Urea can soften dry fodder for animals
Most farmers rely on maize stalks and other crop residue to feed their dairy cows during the dry season. It can be made easier to chew by adding urea to soften it. But farmers have to use the right quantity of urea as excess amounts can cause sudden death.
A lot of crop residue on the farm that is fed to livestock especially during the dry season is often wasted. One reason for this wastage is that the animals find it unpalatable (hard to chew). Some farmers in an attempt to make the fodder soft often immerse it in water. The best solution is to apply urea (the same one that farmers use as fertilizer). When combined with molasses, urea softens fodder, making it easy for the animals to chew. It also makes it easy for the cows to digest it and adds nitrogen in the crop residue used as fodder - maize stalks, rice, wheat or sorghum.
Below are various methods farmers can use to improve the quality of their fodder using urea:
How to use urea in animal fodder
- Chop up dry old maize stalks or other low quality straw overmature grass-cellulose material.
- Dig a pit and line withplastic or use the silage bags and fill in the chopped material. The recommended ratio for treating the residue is 60 grams of urea for every 1 kg of dry fodder. The water should be in the same ratio as the fodder being treated. For example if you have 400 kg of maize stalks, use 400 litres of water and add 24 kg of urea (see the illustration on how to do it).
- After 3 weeks, the chopped and treated material will be much more palatable to cows, goats, and all other animals. In milking cows, it has been proved to boost milk production.
- There is no danger of poisoning in this method, as the urea will have been absorbed by the cellulose and converted to a form that provides energy to the animal as well.
Use urea on other feeds
Urea can be mixed with other animal feeds. But these should be done carefully so as not to overdose the animal – do not mix too much urea with the feed. Urea should not be given in excess of 30% of digestible crude protein.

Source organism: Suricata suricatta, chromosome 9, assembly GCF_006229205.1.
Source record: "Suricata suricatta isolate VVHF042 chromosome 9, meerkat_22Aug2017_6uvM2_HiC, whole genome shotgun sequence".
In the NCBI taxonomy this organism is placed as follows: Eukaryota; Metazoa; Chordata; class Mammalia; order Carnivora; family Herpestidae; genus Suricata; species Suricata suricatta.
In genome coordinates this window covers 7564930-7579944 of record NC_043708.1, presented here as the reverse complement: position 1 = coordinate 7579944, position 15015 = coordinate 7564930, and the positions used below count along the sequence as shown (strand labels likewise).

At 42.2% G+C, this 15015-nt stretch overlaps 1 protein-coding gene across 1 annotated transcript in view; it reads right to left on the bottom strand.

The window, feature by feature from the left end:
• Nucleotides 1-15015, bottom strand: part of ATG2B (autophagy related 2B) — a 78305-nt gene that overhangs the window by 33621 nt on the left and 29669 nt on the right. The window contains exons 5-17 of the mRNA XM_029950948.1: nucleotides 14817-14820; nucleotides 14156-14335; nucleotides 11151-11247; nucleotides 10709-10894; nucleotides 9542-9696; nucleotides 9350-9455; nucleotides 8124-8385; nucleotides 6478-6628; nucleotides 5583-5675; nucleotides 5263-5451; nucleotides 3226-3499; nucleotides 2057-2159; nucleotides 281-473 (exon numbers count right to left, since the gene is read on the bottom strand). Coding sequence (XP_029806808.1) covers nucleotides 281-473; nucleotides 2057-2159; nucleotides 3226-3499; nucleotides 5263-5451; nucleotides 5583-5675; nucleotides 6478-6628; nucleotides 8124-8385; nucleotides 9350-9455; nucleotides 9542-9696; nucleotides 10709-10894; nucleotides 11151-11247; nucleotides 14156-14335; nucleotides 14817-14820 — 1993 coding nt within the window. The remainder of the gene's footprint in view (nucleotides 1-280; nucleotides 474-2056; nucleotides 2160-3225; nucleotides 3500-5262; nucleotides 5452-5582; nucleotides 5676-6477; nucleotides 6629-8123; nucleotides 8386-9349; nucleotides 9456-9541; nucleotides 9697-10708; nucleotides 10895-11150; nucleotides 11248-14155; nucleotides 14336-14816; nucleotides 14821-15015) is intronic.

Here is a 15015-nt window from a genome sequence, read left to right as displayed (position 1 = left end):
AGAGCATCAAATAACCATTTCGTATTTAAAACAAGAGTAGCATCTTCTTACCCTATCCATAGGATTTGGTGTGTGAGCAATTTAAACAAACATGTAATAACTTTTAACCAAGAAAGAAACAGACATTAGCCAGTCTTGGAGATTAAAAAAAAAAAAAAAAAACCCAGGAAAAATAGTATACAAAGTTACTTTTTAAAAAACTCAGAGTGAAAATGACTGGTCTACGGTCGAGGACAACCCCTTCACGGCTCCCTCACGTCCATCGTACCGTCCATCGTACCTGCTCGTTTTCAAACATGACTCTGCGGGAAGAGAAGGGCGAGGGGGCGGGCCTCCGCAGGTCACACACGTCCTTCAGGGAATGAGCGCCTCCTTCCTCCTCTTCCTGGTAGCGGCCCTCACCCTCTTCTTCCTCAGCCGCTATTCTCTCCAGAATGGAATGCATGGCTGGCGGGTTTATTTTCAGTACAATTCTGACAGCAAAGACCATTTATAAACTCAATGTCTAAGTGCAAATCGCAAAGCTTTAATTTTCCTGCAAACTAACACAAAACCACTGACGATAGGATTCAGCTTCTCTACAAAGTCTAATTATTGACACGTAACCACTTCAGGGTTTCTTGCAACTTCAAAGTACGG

For an average cow of 500 kg bodyweight, 290g of DCP (digestible crude protein) is recommended. 30% of 290 g = 87g. Now if you check the other attachment of nutrient contents of livestock feeds, you will see that urea contains 281% DCP, meaning 1 kg urea equals 2.81kg crude protein. This means that in order to supply your 87g/day in the form of urea, you will only need 87/2.81 = 31 g per cow.
Give the correct amount
It is easy to overdose an animal with a small amount of urea. 1 tablespoon contains about 15g, so 2 tablespoons is needed for every cow. Mix with grains supplemented by molasses to keep the rumen pH below 6. Cows can gradually get used to slightly higher proportion of protein being fed in the form of urea, but farmers have to protect their cows from getting poisoned. In case of urea poisoning, give the animal vinegar. For sheep 0.5 litre and for cows 3.0 to 5.0 litres of table vinegar.
NOTE: Farmers should know that urea wrongly used can actually kill a cow. Be careful when using it.
Source: More forage, more milk. Technical Handbook No. 33, World Agroforestry Centre, Nairobi.
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